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Studied As An Oration: Readers Of Pico’s Letters, Ancient And Modern

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Chapter Summary

First printed in 1495, a year before Giovanni Pico's epistolary, Marsilio Ficino's correspondence includes hundreds of items covering more than two decades of his life, presented in chronological order and arranged in twelve books or constellations of letters. Some are really essays or short treatises, mainly on moral philosophy or theology. This collection, collected by Ficino , is a literary artifice, meant not just to preserve messages between him and his correspondents but also to give the world a version of his character and theirs. Stephen Greenblatt has connected Saint Thomas More's interest in Pico's letters and Gianfrancesco's Life with the saint's anxiety about pleasure and his 'powerful sense of guilt'. More followed Pico's rules with twelve very brief 'wepenis of spiritual bataile'. At the beginning and end of Pico's correspondence, the two longest letters to his nephew displayed like bookends of remorse and placed there without regard to chronology.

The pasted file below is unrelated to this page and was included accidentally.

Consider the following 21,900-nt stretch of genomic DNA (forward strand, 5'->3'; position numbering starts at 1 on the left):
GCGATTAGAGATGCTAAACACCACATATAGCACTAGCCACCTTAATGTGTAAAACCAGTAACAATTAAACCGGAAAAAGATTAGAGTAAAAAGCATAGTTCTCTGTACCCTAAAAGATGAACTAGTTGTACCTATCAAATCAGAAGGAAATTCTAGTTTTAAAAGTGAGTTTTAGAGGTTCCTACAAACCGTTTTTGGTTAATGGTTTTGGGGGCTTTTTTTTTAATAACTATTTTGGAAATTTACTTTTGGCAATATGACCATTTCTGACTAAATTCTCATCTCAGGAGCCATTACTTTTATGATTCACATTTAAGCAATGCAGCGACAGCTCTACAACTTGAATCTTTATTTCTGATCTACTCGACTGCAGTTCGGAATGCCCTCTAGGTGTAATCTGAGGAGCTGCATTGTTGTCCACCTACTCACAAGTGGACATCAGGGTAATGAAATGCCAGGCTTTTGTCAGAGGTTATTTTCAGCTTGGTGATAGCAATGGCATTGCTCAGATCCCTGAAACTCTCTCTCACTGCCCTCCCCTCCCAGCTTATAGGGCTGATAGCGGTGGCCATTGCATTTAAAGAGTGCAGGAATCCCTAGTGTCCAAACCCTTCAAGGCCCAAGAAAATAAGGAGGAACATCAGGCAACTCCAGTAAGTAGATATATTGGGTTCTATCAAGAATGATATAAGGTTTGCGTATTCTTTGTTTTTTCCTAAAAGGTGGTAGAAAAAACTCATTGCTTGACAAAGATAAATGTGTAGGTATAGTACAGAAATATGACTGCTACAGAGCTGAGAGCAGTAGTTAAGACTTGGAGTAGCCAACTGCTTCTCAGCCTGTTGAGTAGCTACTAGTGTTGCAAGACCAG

Keywords: Gianfrancesco; Giovanni Pico's letters; Marsilio Ficino; philosophy; Saint Thomas More; theology



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